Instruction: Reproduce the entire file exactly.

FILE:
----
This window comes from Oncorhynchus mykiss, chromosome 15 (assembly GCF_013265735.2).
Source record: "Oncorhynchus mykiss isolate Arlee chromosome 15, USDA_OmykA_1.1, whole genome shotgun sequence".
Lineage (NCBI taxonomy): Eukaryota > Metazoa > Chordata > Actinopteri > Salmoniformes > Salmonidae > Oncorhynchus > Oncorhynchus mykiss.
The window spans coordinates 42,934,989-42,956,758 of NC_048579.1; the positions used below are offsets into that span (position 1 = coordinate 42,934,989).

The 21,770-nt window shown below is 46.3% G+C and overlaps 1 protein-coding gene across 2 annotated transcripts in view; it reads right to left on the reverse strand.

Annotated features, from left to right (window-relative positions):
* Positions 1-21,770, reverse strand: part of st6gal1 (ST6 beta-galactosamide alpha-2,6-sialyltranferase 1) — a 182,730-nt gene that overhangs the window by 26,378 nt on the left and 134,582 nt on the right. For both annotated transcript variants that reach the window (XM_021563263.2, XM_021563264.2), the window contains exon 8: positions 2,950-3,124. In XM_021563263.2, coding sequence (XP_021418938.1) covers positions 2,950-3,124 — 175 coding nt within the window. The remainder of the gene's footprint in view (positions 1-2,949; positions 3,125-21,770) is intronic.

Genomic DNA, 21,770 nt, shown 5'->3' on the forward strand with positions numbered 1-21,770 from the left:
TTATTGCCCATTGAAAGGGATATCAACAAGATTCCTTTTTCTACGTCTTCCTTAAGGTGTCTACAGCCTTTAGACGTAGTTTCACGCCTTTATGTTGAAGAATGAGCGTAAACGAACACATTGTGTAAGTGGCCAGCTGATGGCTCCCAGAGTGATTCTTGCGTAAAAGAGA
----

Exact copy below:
This window comes from Oncorhynchus mykiss, chromosome 15 (assembly GCF_013265735.2).
Source record: "Oncorhynchus mykiss isolate Arlee chromosome 15, USDA_OmykA_1.1, whole genome shotgun sequence".
Lineage (NCBI taxonomy): Eukaryota > Metazoa > Chordata > Actinopteri > Salmoniformes > Salmonidae > Oncorhynchus > Oncorhynchus mykiss.
The window spans coordinates 42,934,989-42,956,758 of NC_048579.1; the positions used below are offsets into that span (position 1 = coordinate 42,934,989).

The 21,770-nt window shown below is 46.3% G+C and overlaps 1 protein-coding gene across 2 annotated transcripts in view; it reads right to left on the reverse strand.

Annotated features, from left to right (window-relative positions):
* Positions 1-21,770, reverse strand: part of st6gal1 (ST6 beta-galactosamide alpha-2,6-sialyltranferase 1) — a 182,730-nt gene that overhangs the window by 26,378 nt on the left and 134,582 nt on the right. For both annotated transcript variants that reach the window (XM_021563263.2, XM_021563264.2), the window contains exon 8: positions 2,950-3,124. In XM_021563263.2, coding sequence (XP_021418938.1) covers positions 2,950-3,124 — 175 coding nt within the window. The remainder of the gene's footprint in view (positions 1-2,949; positions 3,125-21,770) is intronic.

Genomic DNA, 21,770 nt, shown 5'->3' on the forward strand with positions numbered 1-21,770 from the left:
TTATTGCCCATTGAAAGGGATATCAACAAGATTCCTTTTTCTACGTCTTCCTTAAGGTGTCTACAGCCTTTAGACGTAGTTTCACGCCTTTATGTTGAAGAATGAGCGTAAACGAACACATTGTGTAAGTGGCCAGCTGATGGCTCCCAGAGTGATTCTTGCGTAAAAGAGA